Hynes At War Against ‘Renegade’ Crown Hts. Patrol


Likening a chasidic patrol group to the violent Crips and Bloods street gangs, Brooklyn District Attorney Charles J. Hynes has taken the rare step of ordering a grand jury to investigate the April 14 beating of an African-American man in Crown Heights, an incident in which he says members of the patrol group may be involved.

“There is an identifiable group that knows what happened to that kid and they are stonewalling it,” said Hynes of the investigation into the attack on Andrew Charles, 20, who said he was sprayed with mace and struck by two individuals described by witnesses as chasidic men. “I’m just not going to allow that.”

He hopes the grand jury will issue subpoenas requiring suspects in the case to testify under oath.

At the same time, Jewish activists in the community are claiming a disproportionate response to the crime while a series of recent attacks on Jews remain unsolved.

Charles is the son of a detective in a nearby precinct, leading some in the community to speculate that the case has therefore received greater attention from authorities.

“There were two incidents involving Jews during Passover” in which racial epithets were used against the victims, said Barry Sugar of the Jewish Leadership Council, an ad hoc group formed in response to recent crimes involving Jewish victims in the neighborhood.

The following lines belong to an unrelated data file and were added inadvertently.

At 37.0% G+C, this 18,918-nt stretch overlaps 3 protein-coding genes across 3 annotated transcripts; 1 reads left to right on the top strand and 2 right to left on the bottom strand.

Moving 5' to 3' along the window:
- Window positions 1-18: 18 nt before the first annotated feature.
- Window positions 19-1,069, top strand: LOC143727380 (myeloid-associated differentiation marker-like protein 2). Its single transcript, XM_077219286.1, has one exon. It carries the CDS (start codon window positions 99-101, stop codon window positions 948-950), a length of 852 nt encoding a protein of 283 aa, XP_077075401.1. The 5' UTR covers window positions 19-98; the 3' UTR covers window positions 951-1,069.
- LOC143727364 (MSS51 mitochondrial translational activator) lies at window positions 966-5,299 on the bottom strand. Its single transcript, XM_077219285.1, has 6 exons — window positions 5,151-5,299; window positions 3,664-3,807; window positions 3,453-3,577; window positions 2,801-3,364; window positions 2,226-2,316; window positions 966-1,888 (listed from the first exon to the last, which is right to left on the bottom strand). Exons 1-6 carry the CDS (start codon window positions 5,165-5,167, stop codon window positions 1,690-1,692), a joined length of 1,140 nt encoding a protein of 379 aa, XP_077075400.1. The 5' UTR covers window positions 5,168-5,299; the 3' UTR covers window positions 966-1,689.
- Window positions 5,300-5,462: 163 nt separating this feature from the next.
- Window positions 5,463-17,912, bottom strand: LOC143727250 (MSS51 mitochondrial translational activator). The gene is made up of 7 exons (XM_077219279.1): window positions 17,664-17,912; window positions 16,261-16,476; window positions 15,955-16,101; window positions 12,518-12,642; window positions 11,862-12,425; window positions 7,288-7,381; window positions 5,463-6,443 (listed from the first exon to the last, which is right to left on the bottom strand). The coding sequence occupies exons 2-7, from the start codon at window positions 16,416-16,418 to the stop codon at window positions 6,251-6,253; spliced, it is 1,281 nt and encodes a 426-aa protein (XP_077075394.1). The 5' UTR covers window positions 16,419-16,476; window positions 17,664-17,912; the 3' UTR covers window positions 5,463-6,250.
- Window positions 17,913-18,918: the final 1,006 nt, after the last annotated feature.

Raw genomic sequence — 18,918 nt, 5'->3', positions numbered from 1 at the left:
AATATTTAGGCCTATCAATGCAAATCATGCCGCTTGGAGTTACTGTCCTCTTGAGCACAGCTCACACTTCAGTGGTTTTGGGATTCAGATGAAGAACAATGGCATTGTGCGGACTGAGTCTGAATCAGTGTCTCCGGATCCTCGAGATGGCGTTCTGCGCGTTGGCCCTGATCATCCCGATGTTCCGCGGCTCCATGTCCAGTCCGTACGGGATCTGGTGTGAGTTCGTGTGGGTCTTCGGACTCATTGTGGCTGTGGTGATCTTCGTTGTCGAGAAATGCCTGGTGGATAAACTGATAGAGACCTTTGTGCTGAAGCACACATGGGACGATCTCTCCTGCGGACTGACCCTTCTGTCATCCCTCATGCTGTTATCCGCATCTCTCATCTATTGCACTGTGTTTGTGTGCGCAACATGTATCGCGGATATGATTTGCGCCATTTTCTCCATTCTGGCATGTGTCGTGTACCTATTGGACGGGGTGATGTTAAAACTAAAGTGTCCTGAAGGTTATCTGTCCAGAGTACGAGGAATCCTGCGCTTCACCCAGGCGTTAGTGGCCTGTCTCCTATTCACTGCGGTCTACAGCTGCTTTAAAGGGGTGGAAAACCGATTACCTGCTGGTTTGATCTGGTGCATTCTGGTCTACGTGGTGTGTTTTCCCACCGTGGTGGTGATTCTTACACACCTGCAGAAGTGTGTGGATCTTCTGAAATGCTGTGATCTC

“Neither of those situations got anything close to the coverage or police interest that the son of a cop got,” Sugar continued. “We’re not sure if it’s because he was the son of a cop or because the alleged perpetrator is an Orthodox Jew and the alleged victim is African American.”

Jewish community leaders said they could not remember the last time a grand jury was convened to investigate such a case. A grand jury’s role is generally to decide whether to bring charges after an arrest.

“I don’t know why they don’t do it when there are so many incidents involving people seriously injured by other groups,” said Tzvi Lang, chairman of the Crown Heights Jewish Community Council. “Since this incident there have been five or 10 attacks” against Jews, he said.